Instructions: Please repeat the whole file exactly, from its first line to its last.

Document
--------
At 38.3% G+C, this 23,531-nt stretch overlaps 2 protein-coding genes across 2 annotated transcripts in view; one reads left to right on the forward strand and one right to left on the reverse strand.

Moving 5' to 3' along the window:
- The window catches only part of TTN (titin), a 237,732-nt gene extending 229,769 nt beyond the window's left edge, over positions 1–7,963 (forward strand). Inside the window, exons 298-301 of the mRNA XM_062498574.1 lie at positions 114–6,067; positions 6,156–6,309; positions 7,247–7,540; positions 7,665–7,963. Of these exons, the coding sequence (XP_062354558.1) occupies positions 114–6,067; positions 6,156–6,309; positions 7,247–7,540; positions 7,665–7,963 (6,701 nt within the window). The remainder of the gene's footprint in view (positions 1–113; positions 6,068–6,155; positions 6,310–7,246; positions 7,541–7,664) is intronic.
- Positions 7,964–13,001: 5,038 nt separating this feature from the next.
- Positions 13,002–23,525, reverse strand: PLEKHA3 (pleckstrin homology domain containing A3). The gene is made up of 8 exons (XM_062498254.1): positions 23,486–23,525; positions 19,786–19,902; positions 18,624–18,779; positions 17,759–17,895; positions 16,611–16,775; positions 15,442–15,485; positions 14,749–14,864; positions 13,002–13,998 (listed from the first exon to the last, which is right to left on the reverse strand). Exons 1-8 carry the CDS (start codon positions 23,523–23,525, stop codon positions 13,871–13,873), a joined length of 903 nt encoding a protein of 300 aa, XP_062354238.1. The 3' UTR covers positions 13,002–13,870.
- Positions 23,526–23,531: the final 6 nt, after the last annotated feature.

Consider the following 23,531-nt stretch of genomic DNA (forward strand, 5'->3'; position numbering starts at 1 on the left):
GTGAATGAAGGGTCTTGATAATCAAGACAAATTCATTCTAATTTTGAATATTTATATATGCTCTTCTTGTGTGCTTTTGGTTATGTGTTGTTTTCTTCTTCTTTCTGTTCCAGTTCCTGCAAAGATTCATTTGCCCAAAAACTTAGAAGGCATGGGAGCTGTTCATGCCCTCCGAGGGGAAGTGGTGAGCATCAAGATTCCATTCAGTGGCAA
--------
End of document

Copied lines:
At 38.3% G+C, this 23,531-nt stretch overlaps 2 protein-coding genes across 2 annotated transcripts in view; one reads left to right on the forward strand and one right to left on the reverse strand.

Moving 5' to 3' along the window:
- The window catches only part of TTN (titin), a 237,732-nt gene extending 229,769 nt beyond the window's left edge, over positions 1–7,963 (forward strand). Inside the window, exons 298-301 of the mRNA XM_062498574.1 lie at positions 114–6,067; positions 6,156–6,309; positions 7,247–7,540; positions 7,665–7,963. Of these exons, the coding sequence (XP_062354558.1) occupies positions 114–6,067; positions 6,156–6,309; positions 7,247–7,540; positions 7,665–7,963 (6,701 nt within the window). The remainder of the gene's footprint in view (positions 1–113; positions 6,068–6,155; positions 6,310–7,246; positions 7,541–7,664) is intronic.
- Positions 7,964–13,001: 5,038 nt separating this feature from the next.
- Positions 13,002–23,525, reverse strand: PLEKHA3 (pleckstrin homology domain containing A3). The gene is made up of 8 exons (XM_062498254.1): positions 23,486–23,525; positions 19,786–19,902; positions 18,624–18,779; positions 17,759–17,895; positions 16,611–16,775; positions 15,442–15,485; positions 14,749–14,864; positions 13,002–13,998 (listed from the first exon to the last, which is right to left on the reverse strand). Exons 1-8 carry the CDS (start codon positions 23,523–23,525, stop codon positions 13,871–13,873), a joined length of 903 nt encoding a protein of 300 aa, XP_062354238.1. The 3' UTR covers positions 13,002–13,870.
- Positions 23,526–23,531: the final 6 nt, after the last annotated feature.

Consider the following 23,531-nt stretch of genomic DNA (forward strand, 5'->3'; position numbering starts at 1 on the left):
GTGAATGAAGGGTCTTGATAATCAAGACAAATTCATTCTAATTTTGAATATTTATATATGCTCTTCTTGTGTGCTTTTGGTTATGTGTTGTTTTCTTCTTCTTTCTGTTCCAGTTCCTGCAAAGATTCATTTGCCCAAAAACTTAGAAGGCATGGGAGCTGTTCATGCCCTCCGAGGGGAAGTGGTGAGCATCAAGATTCCATTCAGTGGCAA